BACKGROUND: Infection control has become a major concern in the health?care system and
health?care workers, particularly nurses are at high risk of infection. This study, therefore, examined
the effect of a training program on attitude and practice of infection control among nurses in two
tertiary hospitals in Ogun State, Nigeria.
MATERIALS AND METHODS: This study adopted a pretest–posttest quasi?experimental design.
The sample consisted of 87 participants. The experimental group consisted of 42 registered
nurses from Babcock University Teaching Hospital, Ogun state, Nigeria, while the control group
consisted of 45 registered nurses from Olabisi Onabanjo University Teaching Hospital, Sagamu,
Nigeria. The instrument for data collection was attitude toward components of infection control
questionnaire (r = 72) and practice of infection control questionnaire (r = 76). Data were analyzed
using SPSS version 21.0 (SPSS Inc. Chicago IL, USA).
RESULTS: Findings showed that the mean age in the experimental group was 34.92 ± 8.9 while the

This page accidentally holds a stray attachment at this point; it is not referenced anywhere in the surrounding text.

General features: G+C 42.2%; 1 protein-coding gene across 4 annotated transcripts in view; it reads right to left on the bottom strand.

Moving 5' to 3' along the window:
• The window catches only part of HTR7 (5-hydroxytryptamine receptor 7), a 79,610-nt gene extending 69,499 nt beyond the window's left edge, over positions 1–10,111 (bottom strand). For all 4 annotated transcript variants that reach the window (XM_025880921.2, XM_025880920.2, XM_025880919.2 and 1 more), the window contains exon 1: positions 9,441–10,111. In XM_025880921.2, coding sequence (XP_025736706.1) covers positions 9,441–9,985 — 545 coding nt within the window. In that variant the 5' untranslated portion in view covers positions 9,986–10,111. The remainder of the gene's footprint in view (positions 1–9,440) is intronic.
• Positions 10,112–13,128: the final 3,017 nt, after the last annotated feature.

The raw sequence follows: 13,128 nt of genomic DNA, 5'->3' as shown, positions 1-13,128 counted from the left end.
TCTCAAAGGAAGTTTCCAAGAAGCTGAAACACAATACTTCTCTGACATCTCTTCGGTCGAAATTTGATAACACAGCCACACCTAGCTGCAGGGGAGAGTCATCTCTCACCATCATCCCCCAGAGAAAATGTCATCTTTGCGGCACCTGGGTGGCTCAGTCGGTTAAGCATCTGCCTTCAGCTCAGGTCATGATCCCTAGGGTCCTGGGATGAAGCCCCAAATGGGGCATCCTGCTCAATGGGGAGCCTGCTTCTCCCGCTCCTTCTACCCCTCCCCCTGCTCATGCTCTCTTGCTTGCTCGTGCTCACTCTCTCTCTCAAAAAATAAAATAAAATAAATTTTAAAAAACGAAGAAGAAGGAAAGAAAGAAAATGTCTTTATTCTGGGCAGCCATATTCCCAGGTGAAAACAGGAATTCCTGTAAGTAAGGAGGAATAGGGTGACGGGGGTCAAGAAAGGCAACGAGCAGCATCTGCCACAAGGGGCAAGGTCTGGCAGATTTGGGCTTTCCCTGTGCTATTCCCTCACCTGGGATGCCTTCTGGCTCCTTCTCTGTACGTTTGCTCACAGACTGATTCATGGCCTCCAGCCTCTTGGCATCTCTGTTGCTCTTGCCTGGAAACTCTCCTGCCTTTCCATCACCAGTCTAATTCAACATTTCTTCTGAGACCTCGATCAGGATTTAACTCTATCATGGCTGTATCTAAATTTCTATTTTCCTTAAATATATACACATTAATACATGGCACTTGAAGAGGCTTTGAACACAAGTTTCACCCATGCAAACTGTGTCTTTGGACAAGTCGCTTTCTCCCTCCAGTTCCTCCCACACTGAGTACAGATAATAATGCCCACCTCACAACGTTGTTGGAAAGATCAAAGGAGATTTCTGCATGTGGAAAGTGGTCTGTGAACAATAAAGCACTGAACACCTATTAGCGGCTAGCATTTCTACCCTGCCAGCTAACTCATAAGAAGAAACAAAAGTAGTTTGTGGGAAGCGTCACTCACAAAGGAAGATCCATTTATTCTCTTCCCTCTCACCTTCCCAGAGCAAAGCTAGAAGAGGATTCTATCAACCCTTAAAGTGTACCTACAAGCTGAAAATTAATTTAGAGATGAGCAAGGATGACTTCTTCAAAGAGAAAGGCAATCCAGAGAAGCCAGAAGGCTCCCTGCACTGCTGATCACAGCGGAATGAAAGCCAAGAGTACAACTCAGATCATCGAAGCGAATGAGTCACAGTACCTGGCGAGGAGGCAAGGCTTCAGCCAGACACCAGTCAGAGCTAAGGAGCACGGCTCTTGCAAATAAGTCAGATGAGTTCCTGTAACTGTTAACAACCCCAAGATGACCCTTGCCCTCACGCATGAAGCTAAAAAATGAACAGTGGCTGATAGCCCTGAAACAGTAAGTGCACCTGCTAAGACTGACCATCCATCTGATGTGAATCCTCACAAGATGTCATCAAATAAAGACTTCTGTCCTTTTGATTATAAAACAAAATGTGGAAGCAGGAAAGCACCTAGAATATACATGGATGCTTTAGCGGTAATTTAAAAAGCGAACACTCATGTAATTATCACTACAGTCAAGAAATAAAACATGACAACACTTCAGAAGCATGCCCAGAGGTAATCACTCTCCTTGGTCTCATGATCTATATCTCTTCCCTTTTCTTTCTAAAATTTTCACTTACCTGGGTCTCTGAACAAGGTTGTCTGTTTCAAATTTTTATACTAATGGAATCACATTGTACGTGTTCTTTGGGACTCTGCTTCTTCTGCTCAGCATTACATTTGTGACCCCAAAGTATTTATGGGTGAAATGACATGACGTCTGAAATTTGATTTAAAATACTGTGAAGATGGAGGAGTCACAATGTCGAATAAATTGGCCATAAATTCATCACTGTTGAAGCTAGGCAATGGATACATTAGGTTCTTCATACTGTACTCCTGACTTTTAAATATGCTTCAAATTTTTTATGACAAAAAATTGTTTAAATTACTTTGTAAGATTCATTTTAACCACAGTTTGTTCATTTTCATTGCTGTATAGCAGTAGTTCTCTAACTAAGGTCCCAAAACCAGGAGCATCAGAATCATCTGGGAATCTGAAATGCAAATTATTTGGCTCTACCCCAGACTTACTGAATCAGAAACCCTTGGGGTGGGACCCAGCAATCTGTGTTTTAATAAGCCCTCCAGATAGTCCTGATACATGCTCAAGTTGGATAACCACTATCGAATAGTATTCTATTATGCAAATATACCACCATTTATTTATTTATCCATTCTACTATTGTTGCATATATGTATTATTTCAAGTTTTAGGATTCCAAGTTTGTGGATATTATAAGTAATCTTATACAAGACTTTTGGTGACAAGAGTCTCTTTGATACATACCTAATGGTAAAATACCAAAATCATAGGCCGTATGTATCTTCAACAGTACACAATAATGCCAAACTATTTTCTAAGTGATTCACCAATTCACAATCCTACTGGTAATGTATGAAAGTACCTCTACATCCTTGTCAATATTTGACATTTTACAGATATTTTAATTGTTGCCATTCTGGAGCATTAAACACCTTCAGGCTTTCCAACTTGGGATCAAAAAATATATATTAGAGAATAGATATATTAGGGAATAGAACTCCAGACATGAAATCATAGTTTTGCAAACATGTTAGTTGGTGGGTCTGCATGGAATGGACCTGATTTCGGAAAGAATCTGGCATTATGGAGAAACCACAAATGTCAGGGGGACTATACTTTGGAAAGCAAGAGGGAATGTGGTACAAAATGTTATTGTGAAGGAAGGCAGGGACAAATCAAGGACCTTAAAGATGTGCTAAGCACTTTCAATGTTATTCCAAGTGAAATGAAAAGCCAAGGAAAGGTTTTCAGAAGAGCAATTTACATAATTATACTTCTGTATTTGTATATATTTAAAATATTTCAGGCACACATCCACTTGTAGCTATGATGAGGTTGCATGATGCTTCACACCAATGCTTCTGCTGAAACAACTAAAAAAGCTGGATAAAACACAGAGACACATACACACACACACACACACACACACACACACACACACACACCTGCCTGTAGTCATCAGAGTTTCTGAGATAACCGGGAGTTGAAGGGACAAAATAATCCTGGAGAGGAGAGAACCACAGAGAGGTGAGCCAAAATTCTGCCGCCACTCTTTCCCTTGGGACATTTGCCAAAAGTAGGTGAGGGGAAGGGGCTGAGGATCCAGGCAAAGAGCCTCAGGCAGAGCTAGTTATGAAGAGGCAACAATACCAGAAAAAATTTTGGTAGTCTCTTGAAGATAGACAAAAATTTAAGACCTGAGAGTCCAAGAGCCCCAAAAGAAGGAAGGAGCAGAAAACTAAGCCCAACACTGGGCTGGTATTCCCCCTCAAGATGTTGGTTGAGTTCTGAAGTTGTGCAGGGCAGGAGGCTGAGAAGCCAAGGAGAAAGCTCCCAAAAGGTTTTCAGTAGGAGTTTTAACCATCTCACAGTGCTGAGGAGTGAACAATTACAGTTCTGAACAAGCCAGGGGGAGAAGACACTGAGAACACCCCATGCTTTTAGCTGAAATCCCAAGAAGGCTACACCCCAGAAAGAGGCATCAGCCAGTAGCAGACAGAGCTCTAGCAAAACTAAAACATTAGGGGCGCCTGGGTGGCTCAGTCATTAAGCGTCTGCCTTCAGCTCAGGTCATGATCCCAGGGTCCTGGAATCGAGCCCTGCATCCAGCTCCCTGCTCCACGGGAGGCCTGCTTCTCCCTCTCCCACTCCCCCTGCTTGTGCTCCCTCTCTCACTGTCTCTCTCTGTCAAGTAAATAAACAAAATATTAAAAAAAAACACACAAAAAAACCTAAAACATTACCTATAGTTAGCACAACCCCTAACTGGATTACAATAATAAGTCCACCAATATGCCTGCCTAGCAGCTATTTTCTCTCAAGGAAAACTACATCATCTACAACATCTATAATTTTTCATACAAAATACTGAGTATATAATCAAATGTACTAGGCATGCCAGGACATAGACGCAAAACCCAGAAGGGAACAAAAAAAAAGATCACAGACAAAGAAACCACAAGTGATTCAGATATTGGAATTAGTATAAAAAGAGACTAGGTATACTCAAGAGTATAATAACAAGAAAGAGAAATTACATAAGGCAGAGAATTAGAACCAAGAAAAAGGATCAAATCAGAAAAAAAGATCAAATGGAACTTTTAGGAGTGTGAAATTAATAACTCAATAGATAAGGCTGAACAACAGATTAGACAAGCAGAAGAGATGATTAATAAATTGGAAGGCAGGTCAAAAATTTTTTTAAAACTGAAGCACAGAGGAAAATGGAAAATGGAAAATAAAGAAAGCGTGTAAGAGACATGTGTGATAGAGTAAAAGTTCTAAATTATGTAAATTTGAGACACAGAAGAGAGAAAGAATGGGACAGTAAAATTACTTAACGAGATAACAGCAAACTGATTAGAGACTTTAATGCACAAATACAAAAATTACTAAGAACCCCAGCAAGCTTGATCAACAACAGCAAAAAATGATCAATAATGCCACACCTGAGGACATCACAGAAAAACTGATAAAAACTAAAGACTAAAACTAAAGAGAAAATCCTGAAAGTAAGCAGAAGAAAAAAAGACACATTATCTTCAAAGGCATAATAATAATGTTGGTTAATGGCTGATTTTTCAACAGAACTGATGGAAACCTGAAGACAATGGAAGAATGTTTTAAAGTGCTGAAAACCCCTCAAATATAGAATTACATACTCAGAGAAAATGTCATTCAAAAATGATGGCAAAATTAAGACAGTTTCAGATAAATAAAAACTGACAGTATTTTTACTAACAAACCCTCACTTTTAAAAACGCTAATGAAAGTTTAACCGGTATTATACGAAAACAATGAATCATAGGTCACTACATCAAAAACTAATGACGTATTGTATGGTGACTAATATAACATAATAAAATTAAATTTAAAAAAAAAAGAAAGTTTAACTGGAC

control group was 47.43 ± 6.6. The average years of experience for the experimental group were
10.42 ± 9.9 while that of the control group were 21.89 ± 8.7. Responses on attitude showed that 30
participants (69%) had positive attitude in the experimental group compared to 21 participants (46.7%)
in the control group. The mean difference was 4.02. Significant difference was observed between
mean attitude score of participants in the experimental group and control group (P = 0.03), between
mean practice score (P = 0.001), and between self?reported and observed practices (P = 0.000).
CONCLUSION: The training was effective in improving attitude and practice of infection control.
Adequate provision of structured training programs on infection control measures is recommended.